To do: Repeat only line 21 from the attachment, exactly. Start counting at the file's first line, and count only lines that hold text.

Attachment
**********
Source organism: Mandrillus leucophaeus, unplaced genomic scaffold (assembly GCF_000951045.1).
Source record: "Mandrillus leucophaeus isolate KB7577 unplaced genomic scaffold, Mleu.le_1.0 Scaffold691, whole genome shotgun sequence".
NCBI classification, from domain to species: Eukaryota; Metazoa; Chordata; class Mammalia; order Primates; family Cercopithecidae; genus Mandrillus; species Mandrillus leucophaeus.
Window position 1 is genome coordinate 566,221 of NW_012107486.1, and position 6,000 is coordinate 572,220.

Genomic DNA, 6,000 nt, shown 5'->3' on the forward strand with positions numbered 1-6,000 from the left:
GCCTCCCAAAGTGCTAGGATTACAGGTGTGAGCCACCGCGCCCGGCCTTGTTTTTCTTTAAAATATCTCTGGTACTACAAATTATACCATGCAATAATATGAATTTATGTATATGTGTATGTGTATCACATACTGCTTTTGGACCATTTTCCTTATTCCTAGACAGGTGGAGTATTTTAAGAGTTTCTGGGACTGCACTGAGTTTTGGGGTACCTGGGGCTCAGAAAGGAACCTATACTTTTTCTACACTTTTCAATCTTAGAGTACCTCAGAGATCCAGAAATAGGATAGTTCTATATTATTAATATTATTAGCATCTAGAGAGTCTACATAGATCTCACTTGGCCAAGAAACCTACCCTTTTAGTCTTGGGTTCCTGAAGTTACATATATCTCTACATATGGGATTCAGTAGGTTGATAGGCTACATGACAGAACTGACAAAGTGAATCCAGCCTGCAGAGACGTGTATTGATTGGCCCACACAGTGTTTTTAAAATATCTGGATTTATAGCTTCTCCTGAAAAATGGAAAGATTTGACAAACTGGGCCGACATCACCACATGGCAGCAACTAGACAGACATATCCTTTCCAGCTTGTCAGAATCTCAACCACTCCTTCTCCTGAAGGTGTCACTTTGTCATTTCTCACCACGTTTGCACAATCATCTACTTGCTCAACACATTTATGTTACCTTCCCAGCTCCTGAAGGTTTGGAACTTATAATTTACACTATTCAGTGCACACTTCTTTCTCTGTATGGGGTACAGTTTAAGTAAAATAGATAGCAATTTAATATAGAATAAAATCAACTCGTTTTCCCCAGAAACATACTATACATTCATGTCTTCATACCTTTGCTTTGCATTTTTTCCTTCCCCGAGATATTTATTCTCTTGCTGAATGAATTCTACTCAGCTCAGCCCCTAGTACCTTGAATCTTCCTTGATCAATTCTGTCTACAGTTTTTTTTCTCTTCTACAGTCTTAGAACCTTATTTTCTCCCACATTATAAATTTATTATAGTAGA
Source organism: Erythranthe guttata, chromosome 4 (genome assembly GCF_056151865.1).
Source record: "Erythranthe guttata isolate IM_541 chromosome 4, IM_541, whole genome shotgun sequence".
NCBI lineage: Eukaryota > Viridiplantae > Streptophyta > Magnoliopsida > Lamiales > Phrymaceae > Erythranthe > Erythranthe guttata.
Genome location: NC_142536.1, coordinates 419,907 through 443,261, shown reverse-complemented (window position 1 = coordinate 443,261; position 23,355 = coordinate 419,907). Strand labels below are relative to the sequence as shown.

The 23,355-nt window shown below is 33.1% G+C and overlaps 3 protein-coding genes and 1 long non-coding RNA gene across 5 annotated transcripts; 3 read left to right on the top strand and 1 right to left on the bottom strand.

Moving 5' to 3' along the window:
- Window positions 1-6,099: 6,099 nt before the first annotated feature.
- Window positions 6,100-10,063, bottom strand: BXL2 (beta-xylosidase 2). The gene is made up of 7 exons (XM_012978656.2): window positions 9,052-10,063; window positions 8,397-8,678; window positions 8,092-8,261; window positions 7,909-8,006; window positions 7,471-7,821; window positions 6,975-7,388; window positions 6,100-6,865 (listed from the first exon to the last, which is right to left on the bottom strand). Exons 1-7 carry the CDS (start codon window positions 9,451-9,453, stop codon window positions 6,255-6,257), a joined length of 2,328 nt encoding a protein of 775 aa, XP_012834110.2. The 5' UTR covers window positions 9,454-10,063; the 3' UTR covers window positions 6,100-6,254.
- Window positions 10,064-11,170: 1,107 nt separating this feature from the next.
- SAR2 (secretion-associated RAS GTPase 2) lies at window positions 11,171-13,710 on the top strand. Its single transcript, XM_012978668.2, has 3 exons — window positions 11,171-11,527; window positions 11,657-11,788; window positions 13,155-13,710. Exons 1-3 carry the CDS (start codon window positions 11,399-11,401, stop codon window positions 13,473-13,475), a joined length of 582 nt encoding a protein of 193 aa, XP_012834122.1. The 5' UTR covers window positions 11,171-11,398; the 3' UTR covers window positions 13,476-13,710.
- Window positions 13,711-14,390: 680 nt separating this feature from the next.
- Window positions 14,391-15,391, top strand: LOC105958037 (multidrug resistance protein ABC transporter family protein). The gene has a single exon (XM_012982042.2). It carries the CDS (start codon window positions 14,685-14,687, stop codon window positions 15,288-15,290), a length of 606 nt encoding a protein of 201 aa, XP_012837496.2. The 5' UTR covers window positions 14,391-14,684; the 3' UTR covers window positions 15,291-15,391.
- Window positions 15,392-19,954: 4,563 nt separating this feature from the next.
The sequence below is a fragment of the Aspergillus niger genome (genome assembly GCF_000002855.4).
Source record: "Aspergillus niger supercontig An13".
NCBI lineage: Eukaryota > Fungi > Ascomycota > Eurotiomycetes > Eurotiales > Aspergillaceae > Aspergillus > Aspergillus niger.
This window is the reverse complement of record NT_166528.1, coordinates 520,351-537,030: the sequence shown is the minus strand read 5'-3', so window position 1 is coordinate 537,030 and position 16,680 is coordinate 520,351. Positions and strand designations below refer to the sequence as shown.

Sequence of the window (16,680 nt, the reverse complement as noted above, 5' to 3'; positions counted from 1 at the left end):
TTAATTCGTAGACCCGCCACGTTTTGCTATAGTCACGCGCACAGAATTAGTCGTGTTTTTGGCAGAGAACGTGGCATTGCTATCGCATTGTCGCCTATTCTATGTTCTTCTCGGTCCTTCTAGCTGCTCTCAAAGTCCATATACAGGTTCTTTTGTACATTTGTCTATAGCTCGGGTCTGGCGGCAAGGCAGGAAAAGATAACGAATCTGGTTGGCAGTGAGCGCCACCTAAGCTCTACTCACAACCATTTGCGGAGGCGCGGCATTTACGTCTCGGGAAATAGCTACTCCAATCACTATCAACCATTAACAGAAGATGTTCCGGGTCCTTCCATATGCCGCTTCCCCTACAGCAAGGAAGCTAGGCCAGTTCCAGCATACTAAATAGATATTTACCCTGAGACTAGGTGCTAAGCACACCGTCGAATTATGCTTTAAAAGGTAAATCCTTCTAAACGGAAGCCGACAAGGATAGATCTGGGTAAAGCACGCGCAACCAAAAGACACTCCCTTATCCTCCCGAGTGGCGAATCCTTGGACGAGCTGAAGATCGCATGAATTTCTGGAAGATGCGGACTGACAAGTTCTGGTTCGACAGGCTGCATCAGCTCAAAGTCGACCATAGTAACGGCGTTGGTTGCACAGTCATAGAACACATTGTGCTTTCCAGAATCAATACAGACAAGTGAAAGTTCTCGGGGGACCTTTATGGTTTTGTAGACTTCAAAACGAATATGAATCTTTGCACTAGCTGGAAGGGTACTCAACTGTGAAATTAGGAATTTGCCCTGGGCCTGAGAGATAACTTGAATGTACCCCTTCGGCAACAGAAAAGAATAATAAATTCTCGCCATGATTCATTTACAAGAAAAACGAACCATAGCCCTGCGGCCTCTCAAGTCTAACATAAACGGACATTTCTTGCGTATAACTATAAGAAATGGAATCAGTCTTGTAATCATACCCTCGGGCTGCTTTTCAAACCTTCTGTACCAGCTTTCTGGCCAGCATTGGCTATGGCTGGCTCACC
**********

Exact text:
Source record: "Aspergillus niger supercontig An13".